how to troubleshoot a heating system

How to Troubleshoot a Heating System

how to troubleshoot a heating system

We understand that not all heating and cooling units can last forever (most last 12 to 15 years with proper maintenance), but we sure as heck want to treat them like they will. Whether it is a DIY repair job or you’re calling heating and cooling companies, you want to make sure the repair is effective.

About the Industry: The United States HVAC industry is estimated to be worth around $71 billion dollars, which makes sense if you think about it. The U.S. is home to some of the most varying degrees in temperature in the world, from extreme heat to extreme cold. However, this net worth is also attributed to rising energy costs, which is why from 2009 to 2014 the industry grew 4.1% annually.

Lucky for us, the heating and cooling industry employs around 301,123 people, so if you ever need furnace repair or A/C repair, there is always going to be someone to call.

It will eventually be that time of year again when the furnace kicks in. Yes, it is always a sad day when the heat turns on, but what happens if it’s cold outside and you’re in need of an immediate furnace repair?

Before you call for a furnace repair service company for your natural gas or propane furnace, make sure to go through these troubleshooting steps to determine what the cause might be.

Check the Thermostat: The first thing to do is head straight for the thermostat to make sure it is actually set to “heat” and is set above room temperature. If not, it won’t turn on. Make sure the furnace fan is on and try setting it to the highest setting.

Check the Furnace: If the fan doesn’t run when you turn it on, check the breaker, fuse, or the furnace switch. You may be able to determine whether or not the breaker was tripped, which signals there may be a loose wire connection somewhere. Check for burn spots as these are a good sign a wire is loose.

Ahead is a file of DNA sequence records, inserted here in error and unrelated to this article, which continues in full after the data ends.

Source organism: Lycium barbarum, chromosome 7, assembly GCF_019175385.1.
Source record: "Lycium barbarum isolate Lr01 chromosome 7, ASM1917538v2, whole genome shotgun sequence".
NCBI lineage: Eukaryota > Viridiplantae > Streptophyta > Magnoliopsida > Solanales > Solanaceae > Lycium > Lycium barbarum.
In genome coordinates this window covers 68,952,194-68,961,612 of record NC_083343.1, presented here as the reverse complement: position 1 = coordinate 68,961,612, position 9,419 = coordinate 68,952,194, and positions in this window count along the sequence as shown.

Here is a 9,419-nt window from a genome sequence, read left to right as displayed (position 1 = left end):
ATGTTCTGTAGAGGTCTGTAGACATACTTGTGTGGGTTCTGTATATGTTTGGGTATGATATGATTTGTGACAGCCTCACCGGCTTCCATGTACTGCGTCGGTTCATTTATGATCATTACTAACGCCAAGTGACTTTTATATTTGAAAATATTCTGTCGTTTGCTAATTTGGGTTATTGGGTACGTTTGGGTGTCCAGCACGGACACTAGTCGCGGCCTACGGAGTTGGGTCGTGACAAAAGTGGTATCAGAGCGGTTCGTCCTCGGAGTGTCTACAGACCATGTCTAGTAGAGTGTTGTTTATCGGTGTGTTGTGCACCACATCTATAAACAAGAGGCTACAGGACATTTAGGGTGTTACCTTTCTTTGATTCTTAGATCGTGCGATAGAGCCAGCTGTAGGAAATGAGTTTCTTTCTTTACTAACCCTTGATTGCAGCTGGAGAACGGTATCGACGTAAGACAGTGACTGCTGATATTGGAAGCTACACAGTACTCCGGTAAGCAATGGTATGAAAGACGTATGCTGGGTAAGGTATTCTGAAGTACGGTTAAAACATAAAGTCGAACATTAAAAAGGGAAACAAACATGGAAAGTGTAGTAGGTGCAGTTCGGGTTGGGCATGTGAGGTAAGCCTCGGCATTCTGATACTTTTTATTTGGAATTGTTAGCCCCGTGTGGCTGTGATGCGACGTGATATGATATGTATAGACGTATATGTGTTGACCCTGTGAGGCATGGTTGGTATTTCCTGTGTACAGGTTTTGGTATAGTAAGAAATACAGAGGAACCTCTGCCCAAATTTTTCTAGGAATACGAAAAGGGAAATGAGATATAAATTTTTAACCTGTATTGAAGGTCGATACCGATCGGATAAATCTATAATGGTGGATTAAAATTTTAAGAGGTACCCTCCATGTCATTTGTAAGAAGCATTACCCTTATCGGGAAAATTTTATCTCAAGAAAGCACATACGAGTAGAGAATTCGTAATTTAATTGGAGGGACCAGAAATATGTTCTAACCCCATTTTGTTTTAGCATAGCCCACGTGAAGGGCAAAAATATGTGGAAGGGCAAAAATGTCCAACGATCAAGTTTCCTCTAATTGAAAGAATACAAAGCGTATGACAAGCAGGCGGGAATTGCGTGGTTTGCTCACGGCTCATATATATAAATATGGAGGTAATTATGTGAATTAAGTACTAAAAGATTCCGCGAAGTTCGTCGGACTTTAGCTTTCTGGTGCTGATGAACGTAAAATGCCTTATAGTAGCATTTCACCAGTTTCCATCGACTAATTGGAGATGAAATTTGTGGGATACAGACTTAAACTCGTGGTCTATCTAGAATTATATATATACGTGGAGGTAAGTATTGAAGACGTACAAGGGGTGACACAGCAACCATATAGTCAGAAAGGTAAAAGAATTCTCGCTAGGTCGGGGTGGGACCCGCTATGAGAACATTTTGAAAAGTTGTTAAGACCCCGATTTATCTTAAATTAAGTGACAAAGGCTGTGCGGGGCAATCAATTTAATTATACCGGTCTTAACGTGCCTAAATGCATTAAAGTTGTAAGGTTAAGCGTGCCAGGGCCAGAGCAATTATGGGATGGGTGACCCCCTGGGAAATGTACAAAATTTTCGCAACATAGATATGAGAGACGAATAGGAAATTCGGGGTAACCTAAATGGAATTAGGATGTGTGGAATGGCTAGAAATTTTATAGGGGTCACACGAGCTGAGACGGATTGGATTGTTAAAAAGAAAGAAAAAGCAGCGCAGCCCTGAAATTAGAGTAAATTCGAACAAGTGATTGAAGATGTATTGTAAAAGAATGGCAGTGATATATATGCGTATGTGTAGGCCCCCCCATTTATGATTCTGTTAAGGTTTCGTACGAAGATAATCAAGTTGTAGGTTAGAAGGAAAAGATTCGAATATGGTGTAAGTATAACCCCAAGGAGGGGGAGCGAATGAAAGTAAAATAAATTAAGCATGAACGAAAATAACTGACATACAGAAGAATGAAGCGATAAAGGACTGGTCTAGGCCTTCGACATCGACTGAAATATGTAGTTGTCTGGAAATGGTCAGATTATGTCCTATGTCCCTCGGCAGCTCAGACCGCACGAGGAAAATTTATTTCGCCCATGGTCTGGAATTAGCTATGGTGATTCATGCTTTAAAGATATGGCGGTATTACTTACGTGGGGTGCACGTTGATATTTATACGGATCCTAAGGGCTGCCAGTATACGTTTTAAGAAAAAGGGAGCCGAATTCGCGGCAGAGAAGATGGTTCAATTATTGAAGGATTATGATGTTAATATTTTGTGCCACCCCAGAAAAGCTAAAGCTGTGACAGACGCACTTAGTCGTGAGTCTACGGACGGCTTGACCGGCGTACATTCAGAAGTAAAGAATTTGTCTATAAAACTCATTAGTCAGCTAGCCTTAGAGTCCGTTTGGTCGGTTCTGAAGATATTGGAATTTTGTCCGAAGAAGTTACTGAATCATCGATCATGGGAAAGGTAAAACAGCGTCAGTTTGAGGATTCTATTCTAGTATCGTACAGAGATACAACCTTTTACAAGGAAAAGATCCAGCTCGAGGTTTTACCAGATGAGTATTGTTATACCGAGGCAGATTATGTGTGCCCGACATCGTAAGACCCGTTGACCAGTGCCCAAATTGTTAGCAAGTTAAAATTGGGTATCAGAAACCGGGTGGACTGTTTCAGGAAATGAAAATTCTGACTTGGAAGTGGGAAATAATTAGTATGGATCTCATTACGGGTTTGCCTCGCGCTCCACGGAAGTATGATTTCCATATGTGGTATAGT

Check the Window: If there is no loose wire and the breaker fuse wasn’t tripped, look for a flashing green light inside the inspection window of the blower compartment. If you don’t see a light, this could mean one of many problems — a transformer issue, the furnace control board, the blower motor, or the thermostat.

Check the Pilot: If your furnace has a pilot light, you should make sure that it is lit. If it is, does the flame touch the tip of the thermocouple? If not, you will definitely need professional furnace repair, as fixing this problem can be dangerous.

Check the Side: Feel along the side of the furnace if the pilot is lit but the main burners aren’t coming on. If the side of it is cool, it may be a thermostat issue or a gas valve problem.

Check the Burner: If you have a main burner, is it trying to ignite? If you aren’t sure, listen for a rapid clicking noise — this should indicate whether or not the pilot is working. If nothing lights, the flue may be blocked or the control board could have issues.

If you aren’t sure whether or not your furnace is safe to troubleshoot or you cannot figure out the issue, always call your local heating and air conditioning company.

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